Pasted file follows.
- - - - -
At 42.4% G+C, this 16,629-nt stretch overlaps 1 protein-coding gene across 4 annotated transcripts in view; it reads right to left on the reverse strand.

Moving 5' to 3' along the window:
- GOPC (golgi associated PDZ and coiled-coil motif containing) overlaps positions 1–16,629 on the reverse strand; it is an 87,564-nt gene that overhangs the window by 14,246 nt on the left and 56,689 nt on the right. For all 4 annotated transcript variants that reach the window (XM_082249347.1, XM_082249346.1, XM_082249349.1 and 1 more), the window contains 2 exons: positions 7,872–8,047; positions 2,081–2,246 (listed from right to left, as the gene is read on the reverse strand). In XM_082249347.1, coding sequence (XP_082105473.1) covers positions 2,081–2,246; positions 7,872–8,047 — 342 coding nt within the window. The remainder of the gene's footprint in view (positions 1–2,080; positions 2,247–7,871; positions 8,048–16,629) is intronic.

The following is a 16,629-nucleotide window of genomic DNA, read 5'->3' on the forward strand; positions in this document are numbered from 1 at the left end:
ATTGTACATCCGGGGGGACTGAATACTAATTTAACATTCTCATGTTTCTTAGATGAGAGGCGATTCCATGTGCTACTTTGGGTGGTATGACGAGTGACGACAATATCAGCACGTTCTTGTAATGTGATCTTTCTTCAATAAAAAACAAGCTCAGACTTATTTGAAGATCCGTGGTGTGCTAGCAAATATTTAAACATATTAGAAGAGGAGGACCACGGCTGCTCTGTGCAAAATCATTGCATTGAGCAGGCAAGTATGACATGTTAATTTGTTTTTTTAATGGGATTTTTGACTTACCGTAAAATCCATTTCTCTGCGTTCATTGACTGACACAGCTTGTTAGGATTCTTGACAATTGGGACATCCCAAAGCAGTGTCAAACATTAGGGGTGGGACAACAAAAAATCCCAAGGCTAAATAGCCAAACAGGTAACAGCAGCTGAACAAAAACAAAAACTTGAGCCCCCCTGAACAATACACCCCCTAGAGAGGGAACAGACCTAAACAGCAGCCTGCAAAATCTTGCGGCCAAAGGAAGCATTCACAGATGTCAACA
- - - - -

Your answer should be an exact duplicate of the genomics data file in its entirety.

At 42.4% G+C, this 16,629-nt stretch overlaps 1 protein-coding gene across 4 annotated transcripts in view; it reads right to left on the reverse strand.

Moving 5' to 3' along the window:
- GOPC (golgi associated PDZ and coiled-coil motif containing) overlaps positions 1–16,629 on the reverse strand; it is an 87,564-nt gene that overhangs the window by 14,246 nt on the left and 56,689 nt on the right. For all 4 annotated transcript variants that reach the window (XM_082249347.1, XM_082249346.1, XM_082249349.1 and 1 more), the window contains 2 exons: positions 7,872–8,047; positions 2,081–2,246 (listed from right to left, as the gene is read on the reverse strand). In XM_082249347.1, coding sequence (XP_082105473.1) covers positions 2,081–2,246; positions 7,872–8,047 — 342 coding nt within the window. The remainder of the gene's footprint in view (positions 1–2,080; positions 2,247–7,871; positions 8,048–16,629) is intronic.

The following is a 16,629-nucleotide window of genomic DNA, read 5'->3' on the forward strand; positions in this document are numbered from 1 at the left end:
ATTGTACATCCGGGGGGACTGAATACTAATTTAACATTCTCATGTTTCTTAGATGAGAGGCGATTCCATGTGCTACTTTGGGTGGTATGACGAGTGACGACAATATCAGCACGTTCTTGTAATGTGATCTTTCTTCAATAAAAAACAAGCTCAGACTTATTTGAAGATCCGTGGTGTGCTAGCAAATATTTAAACATATTAGAAGAGGAGGACCACGGCTGCTCTGTGCAAAATCATTGCATTGAGCAGGCAAGTATGACATGTTAATTTGTTTTTTTAATGGGATTTTTGACTTACCGTAAAATCCATTTCTCTGCGTTCATTGACTGACACAGCTTGTTAGGATTCTTGACAATTGGGACATCCCAAAGCAGTGTCAAACATTAGGGGTGGGACAACAAAAAATCCCAAGGCTAAATAGCCAAACAGGTAACAGCAGCTGAACAAAAACAAAAACTTGAGCCCCCCTGAACAATACACCCCCTAGAGAGGGAACAGACCTAAACAGCAGCCTGCAAAATCTTGCGGCCAAAGGAAGCATTCACAGATGTCAACA